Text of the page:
Human nature comes out in the Corinthians. When humans do not understand something the first thought and expression is to deny it. They reasoned that the body would go back to the dust from which it came, therefore there is no way that it can be raised. We must be careful lest we imagine difficulties or even impossibilities (which we cannot solve) that quickly disappear where God’s power is concerned. To get the point before them, Paul brings up something they accept but could not understand or explain. “But some man will say, How are the dead raised up? And with what body do they come? Thou fool, that which thou sowest is not quickened, except it die: And that which thou sowest, thou sowest not the body that shall be, but bare grain, it may chance of wheat, or of some other grain: But God giveth it a body as it hath pleased him, and to every seed his own body.” (I Cor. 15:35-38) As people living close to the soil, they planted their grain. It was out of sight and would cease to exist (as far as they were concerned). The seed, which was planted, decomposes and then springs forth to a new life, the seed was quickened. The body that came from the seed was recognizable. If we accept the theory that denies the resurrection of our present bodies, then all the grain that is placed in the ground remains there and the sower reaps other grain from some other place bearing no direct relationship to that which was planted. That makes the entire argument of the Apostle futile.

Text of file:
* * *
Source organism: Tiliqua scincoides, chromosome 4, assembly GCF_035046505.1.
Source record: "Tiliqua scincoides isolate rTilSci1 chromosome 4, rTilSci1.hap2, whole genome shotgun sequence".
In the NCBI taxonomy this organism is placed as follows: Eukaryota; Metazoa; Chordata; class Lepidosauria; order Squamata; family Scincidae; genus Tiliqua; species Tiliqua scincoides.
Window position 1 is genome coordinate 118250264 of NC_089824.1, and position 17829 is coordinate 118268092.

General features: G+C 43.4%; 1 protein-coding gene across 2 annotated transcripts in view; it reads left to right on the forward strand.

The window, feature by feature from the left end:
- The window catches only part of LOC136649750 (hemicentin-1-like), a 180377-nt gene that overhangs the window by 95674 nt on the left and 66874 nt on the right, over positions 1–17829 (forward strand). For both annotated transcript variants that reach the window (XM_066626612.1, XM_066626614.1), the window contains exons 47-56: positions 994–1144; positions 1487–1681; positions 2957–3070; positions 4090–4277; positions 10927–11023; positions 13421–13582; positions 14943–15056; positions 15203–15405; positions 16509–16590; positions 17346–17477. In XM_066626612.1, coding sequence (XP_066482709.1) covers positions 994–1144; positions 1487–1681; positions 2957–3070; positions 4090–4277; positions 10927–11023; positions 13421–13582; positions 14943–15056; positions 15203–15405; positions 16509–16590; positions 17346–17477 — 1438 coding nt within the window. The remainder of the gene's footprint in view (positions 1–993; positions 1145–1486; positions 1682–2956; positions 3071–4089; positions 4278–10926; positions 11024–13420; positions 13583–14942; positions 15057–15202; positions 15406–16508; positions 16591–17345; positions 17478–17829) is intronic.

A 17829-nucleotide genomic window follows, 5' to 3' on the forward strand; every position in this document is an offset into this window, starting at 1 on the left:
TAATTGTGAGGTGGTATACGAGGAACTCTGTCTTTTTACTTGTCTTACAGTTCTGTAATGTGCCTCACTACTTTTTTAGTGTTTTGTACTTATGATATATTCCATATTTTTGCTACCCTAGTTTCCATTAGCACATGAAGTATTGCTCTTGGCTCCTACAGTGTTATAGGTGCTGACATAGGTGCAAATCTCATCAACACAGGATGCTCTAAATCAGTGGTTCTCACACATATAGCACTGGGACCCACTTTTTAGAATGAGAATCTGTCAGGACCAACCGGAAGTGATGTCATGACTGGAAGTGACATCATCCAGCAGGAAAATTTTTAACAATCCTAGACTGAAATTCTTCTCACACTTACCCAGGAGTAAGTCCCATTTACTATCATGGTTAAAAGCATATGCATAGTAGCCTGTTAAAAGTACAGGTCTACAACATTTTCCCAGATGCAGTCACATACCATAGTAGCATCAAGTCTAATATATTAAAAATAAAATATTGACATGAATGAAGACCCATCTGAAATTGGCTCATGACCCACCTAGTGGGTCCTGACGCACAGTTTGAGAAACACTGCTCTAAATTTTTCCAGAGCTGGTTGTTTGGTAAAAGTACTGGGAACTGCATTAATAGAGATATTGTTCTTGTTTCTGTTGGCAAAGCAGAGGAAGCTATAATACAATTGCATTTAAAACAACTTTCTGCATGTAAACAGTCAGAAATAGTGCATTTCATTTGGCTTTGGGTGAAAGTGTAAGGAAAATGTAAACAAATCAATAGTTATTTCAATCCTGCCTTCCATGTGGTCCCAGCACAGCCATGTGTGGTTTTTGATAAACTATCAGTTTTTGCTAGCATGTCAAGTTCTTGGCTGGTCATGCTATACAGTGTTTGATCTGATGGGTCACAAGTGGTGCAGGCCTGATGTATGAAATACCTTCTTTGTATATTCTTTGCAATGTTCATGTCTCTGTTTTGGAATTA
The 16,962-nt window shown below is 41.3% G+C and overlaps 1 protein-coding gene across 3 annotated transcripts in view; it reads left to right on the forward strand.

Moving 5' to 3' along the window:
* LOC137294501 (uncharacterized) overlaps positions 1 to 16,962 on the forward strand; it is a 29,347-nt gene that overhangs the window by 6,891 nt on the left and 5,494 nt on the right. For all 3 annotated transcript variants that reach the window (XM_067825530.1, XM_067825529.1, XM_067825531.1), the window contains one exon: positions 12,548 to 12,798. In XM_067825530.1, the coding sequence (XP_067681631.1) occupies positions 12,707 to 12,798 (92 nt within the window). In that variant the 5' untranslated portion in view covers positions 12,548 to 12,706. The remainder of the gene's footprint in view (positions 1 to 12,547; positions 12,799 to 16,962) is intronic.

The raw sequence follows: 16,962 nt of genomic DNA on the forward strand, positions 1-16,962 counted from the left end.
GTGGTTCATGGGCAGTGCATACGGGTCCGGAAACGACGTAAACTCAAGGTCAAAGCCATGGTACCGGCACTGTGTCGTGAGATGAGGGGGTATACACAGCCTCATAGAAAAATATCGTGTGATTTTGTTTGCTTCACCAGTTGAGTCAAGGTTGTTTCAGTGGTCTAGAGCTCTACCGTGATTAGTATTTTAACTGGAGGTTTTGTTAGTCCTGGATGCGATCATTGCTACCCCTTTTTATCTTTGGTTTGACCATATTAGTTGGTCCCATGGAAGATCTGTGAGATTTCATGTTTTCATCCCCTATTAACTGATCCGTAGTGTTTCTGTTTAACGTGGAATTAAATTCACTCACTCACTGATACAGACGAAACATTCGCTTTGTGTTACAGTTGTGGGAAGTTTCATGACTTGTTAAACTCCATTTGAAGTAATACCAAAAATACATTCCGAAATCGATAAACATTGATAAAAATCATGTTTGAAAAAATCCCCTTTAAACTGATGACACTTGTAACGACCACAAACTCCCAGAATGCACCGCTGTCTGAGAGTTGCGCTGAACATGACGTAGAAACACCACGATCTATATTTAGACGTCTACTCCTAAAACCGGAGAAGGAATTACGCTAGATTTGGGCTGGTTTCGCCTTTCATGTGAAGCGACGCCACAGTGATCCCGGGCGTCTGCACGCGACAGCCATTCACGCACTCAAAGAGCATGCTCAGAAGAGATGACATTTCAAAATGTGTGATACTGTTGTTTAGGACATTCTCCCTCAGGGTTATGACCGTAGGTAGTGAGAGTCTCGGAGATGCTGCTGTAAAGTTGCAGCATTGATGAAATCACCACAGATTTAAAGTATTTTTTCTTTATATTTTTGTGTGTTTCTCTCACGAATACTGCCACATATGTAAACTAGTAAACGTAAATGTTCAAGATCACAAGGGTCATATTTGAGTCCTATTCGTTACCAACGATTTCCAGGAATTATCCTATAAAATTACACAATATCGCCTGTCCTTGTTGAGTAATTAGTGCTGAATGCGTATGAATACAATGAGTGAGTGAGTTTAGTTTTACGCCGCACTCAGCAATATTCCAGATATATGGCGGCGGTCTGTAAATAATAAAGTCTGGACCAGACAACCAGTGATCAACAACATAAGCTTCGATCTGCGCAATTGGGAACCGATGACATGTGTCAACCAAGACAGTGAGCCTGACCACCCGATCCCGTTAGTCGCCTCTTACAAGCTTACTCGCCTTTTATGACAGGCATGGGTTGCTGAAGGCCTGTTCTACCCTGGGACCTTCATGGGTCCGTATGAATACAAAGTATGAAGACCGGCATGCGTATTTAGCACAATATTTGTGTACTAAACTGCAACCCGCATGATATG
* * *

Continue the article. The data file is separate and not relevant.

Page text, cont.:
The etymology of the word resurrection should count for something. It is derived from the Latin surgere meaning, “to rise.” Before it is the prefix re meaning “ again.” The term then is “to rise again.” Therefore, to be resurrected is to be “raised up again.” If the body in no sense comes forth, as some imply, how can there be a resurrection? If that which comes out of the grave is no part of, and sustains no relationship to the body that was buried, then its coming forth is not a resurrection at all, it is a recreation.
Through A Resurrection, Death Is Swallowed Up In Victory